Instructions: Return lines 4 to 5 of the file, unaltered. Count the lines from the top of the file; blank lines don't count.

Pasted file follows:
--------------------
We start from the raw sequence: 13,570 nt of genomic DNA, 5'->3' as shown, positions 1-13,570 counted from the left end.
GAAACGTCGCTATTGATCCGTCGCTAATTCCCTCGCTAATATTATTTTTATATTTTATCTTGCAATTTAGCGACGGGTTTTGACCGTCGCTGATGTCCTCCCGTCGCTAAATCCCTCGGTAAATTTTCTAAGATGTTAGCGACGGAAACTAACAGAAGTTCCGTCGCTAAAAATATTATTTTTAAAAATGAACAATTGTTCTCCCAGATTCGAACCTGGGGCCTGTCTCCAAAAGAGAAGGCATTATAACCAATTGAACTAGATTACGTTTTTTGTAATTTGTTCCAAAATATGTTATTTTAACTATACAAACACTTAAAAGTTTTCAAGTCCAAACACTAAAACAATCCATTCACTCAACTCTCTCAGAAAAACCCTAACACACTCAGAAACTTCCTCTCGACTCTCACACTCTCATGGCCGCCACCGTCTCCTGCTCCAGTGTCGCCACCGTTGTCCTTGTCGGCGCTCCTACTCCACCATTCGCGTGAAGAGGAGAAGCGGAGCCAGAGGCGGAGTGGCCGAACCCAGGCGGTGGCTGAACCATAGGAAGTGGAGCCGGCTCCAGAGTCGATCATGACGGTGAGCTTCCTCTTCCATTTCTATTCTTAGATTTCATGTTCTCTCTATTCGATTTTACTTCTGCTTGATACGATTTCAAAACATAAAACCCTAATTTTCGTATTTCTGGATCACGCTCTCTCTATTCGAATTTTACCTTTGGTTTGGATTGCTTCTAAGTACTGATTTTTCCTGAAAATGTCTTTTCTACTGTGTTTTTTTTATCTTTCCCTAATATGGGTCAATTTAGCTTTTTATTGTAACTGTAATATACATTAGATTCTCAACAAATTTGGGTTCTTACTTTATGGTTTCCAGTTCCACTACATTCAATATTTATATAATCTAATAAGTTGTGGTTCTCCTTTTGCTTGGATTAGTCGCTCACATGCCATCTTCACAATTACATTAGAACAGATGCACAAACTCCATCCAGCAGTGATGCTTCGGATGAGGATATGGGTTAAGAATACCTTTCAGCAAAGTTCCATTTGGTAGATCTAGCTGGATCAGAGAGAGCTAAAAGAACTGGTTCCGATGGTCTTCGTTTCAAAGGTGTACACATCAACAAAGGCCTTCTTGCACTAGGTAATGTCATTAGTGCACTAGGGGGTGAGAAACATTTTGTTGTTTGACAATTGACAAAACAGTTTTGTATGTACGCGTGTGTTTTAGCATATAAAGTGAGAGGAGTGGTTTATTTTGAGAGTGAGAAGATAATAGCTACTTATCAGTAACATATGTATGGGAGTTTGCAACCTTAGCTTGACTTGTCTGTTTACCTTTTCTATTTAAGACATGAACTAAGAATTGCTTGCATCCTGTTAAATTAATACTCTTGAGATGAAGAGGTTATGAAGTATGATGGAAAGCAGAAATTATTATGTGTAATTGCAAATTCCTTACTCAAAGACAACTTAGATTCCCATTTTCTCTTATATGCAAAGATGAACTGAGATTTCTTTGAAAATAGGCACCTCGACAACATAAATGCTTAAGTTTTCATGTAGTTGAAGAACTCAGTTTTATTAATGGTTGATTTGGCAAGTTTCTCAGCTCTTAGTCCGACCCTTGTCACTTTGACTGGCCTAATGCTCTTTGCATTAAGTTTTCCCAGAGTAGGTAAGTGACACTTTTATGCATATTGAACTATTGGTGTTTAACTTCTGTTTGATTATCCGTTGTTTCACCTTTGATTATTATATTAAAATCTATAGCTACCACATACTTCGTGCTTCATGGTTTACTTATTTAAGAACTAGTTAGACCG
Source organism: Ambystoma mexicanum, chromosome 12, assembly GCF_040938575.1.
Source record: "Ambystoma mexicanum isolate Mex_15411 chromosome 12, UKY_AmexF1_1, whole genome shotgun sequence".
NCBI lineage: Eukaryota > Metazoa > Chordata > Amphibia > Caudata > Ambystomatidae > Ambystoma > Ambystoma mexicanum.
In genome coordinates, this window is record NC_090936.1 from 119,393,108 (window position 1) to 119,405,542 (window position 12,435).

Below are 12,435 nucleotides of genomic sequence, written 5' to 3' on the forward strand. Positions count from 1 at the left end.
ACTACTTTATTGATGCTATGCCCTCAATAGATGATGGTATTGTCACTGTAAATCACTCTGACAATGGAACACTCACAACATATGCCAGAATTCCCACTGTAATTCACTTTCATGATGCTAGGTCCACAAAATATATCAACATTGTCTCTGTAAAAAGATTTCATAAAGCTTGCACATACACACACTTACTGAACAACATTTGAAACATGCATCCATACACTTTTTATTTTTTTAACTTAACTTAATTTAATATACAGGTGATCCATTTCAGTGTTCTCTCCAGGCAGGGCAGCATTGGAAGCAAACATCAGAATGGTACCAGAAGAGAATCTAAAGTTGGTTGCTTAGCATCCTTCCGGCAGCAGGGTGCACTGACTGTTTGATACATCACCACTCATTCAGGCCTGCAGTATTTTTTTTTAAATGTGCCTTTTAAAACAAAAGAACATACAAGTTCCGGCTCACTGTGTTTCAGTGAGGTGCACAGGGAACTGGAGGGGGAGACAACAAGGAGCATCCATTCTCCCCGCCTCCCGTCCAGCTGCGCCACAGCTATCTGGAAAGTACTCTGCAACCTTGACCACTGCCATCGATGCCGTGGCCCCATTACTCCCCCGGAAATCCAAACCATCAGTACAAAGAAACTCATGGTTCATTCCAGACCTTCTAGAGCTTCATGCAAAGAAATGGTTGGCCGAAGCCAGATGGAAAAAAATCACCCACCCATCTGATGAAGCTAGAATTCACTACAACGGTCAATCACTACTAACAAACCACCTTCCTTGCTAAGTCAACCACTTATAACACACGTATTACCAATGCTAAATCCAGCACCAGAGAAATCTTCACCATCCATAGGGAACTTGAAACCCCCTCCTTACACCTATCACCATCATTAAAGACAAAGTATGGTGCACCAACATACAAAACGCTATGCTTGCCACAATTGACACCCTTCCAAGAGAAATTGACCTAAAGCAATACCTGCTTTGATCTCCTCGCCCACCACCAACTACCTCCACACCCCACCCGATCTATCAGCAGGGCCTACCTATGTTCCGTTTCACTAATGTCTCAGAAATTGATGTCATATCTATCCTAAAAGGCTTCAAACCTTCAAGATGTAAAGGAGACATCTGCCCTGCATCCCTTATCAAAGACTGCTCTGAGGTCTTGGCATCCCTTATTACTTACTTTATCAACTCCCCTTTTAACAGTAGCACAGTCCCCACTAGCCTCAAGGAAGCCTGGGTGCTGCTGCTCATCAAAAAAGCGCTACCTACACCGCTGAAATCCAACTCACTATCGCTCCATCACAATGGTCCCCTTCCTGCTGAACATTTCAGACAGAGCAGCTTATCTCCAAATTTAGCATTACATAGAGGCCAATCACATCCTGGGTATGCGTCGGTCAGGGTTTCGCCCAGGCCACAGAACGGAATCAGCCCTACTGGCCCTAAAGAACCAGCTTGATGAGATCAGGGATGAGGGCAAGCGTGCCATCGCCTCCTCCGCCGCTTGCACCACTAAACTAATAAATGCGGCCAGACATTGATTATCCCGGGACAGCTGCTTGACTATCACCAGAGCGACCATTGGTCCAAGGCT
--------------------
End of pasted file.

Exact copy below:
Source record: "Ambystoma mexicanum isolate Mex_15411 chromosome 12, UKY_AmexF1_1, whole genome shotgun sequence".
NCBI lineage: Eukaryota > Metazoa > Chordata > Amphibia > Caudata > Ambystomatidae > Ambystoma > Ambystoma mexicanum.